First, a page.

Evolution of Tech – Episode 2

 

From Tools to Machinery Part 1: The Ancient World

 

Welcome back to the second episode of our series about the evolution of technology .

 

Technology is all around us. Almost anything you interact with today is the product of technical evolution. We’ve embarked on a journey through mankind’s history, exploring the humble beginnings of technology and how the concept of technology has changed over millennia. We discussed the many definitions of technology and the origins of the word technology in our first post . However, mankind has been using technology long before there was even a word to describe it.
In this post, we will travel back to when technology first emerged with our Paleolithic ancestors and follow its evolution alongside our own up to 500 years before recorded history.
Our goal for this series is to provide an easily digestible, summated history of technology. Of course, the topic of technology (how to define it and its many different forms) is broad. We wouldn’t dream of calling ourselves experts on the subject by any means. This episode breaks down how we define technology and the context in which we will be discussing its evolution.

 

Setting The Technological Stage Took A Few Million Years

 

When humans first started using technology, progress was nowhere near as fast-paced as it is today. It took a few millennia for technology to gain momentum. Human evolution dominated from roughly 2.5 million years ago to 50 000 BC. Following that, up to 3 000 BC, our ancestral relatives made some tremendous breakthroughs. Although this took place over an expansive period of time, they are no less significant or relevant today.

 

Early Humans Rocked

 

The Stone Age gets its name from the material that human species predominantly used for technology at the time, stone.
Early technology sought to fulfil the most basic needs of physical survival, and in this period, man began shaping and sharpening stone for specific purposes namely tools and weapons. These tools gradually became more sophisticated and, with that, humans adapted from nomadic hunter-gatherers to settled communities. Technology advanced to include the development of irrigation, agriculture, animal husbandry, manufacturing, and deriving power from various sources (animals, and to a lesser extent fire and wind).

 

Language and Communication were etched in Stone

 

One of the first and arguably the most significant inventions of man in the Stone Age is communication. The technique of spoken language (manipulating sounds and symbols with assigned meanings) gave us the ability to share ideas, organise, and collaborate. Language as a tool, therefore, allowed for greater innovation.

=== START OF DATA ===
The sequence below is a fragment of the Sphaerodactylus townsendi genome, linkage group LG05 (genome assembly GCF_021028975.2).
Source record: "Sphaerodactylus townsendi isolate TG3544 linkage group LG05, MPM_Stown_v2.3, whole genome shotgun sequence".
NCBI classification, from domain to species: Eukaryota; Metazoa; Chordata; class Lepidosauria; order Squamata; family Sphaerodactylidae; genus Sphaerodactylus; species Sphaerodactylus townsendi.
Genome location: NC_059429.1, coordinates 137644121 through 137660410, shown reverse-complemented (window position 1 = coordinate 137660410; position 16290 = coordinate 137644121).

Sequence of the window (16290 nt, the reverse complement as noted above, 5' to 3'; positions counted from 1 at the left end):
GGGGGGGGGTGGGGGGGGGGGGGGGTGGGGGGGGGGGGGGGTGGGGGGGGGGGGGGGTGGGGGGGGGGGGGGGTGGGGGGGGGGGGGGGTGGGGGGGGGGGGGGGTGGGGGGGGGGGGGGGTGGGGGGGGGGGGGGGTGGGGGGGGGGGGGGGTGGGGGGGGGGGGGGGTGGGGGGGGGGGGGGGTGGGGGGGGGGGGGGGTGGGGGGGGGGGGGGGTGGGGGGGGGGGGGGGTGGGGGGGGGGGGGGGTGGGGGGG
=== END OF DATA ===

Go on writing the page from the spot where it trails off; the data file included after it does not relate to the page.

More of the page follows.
Language enabled man to communicate with fellow tribesmen to devise successful hunting strategies, and storytelling was vital for passing on knowledge to ensure the tribe’s longevity. Prehistorians and archaeologists estimate that speech originated roughly 500,000 years ago.

Other methods of communication such as cave drawings, drums, and smoke signals are even more so regarded as part of our technological evolution. Drums and Smoke signals are considered the start of telecommunications.

 

The Move to Metallurgy

 

Towards the end of the Stone Age, man discovered copper and soon after learned that smelting copper with other metals (such as tin) created an alloy, Bronze. They also developed methods for extracting metals from ore, found iron, and learned the skill of smelting. Thus the mining industry and metallurgy began.

Equipped with a stronger and more versatile material than stone, tools and techniques were refined to cater for new town living.

 

  • Farming and building were able to scale and weaponry advanced.
  • Metalworking gave rise to craftsmen and scientists while encouraging the manufacturing and trade industry.
  • Coinage is said to have appeared in the Iron Age, which potentially marks the start of currency. Coupled with increased production of pottery, wines, oils, and cosmetics being used as commodities for trade to secure more metals, one could say that economic technology spawned in the Iron Age as well.

 

Overall, we saw a significant increase in innovation as people moved to a more civilised way of living, and this marked the beginning of the invention of the city.

 

Ones and Zeroes Literally Make The World Go Round

 

We couldn’t help the word-play. The technique of writing and the technology to do so presumably started with the Sumerians who used a round stylus to imprint shapes representing numbers into clay.
Archaeological evidence suggests that the Sumerians needed a way to record accounting (how much of a specific commodity was on-hand). Only numbers were recorded at first, but pictographs were soon devised to represent what was being counted. These evolved into phonograms –symbols representing sounds.
Similarly, spurred by the same necessities, writing developed independently in other civilisations at roughly the same time. As social systems grew more complex, ways to record economic, religious, and political events (to name a few) had to be devised.
Shareable Call-Out: Numbers preceded words. As an Internet Service Provider, we love how poetic it is that binary code follows the same process as the evolution of writing itself.

The Classical Civilizations Come To The Fore

 

The technique of working with Iron impacted technology in other fields, increasing skills and collateral. Both of which were transferred, with the assistance of writing, to neighbouring civilisations and lead to the rise of the Greek and Roman civilisations. We will explore this in our next episode, Tools to machine Part 2: The Greco-Roman World .
While it may have taken millennia for early man to find his voice, modern man can get voice services deployed over a licensed spectrum Microwave Link in under three weeks. Find out more.

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